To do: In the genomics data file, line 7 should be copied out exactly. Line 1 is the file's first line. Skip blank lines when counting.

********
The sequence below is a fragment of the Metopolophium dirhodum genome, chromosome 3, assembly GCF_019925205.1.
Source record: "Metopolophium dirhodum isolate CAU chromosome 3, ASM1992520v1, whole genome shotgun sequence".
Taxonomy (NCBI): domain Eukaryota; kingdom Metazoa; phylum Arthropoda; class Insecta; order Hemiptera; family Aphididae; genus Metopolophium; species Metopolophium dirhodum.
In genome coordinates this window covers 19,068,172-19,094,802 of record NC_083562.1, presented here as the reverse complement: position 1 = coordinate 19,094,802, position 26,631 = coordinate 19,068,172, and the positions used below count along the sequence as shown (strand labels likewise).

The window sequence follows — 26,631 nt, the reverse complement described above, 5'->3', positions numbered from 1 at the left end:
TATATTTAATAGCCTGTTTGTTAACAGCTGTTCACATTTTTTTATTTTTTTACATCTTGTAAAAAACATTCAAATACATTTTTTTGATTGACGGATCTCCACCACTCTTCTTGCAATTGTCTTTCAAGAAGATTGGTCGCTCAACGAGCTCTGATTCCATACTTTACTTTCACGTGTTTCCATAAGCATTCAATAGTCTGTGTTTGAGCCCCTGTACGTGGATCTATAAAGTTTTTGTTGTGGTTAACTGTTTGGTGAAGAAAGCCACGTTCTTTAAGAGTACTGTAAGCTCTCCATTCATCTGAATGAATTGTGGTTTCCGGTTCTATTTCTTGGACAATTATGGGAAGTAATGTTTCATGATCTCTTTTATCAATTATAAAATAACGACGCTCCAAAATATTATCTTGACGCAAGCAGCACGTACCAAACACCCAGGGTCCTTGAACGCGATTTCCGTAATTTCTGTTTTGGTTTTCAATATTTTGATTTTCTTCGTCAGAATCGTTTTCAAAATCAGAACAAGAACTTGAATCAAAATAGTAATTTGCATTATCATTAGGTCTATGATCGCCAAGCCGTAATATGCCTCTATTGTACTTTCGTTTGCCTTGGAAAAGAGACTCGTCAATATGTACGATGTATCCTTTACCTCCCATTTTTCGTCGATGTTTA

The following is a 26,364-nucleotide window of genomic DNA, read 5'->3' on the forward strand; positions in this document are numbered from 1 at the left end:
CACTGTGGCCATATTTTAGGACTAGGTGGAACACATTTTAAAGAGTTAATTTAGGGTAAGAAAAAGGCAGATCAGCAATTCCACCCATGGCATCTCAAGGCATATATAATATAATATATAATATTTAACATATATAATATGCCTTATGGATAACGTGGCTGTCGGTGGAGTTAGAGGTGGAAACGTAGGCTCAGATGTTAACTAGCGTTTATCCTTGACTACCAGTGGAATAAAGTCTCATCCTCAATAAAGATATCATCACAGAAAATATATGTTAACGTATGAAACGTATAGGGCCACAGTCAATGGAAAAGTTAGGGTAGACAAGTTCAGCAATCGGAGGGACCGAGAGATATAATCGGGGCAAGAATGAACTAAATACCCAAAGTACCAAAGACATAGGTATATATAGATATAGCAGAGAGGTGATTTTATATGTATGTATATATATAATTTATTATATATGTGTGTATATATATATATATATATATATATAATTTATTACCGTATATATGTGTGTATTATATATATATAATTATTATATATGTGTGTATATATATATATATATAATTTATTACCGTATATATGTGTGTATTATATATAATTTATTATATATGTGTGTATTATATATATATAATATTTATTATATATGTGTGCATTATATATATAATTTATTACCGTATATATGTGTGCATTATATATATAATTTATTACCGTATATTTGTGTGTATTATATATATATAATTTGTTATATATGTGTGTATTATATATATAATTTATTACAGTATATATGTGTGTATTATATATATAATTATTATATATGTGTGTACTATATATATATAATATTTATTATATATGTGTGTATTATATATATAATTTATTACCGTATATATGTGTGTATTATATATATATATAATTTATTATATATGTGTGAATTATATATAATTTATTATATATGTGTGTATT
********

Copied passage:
The following is a 26,364-nucleotide window of genomic DNA, read 5'->3' on the forward strand; positions in this document are numbered from 1 at the left end: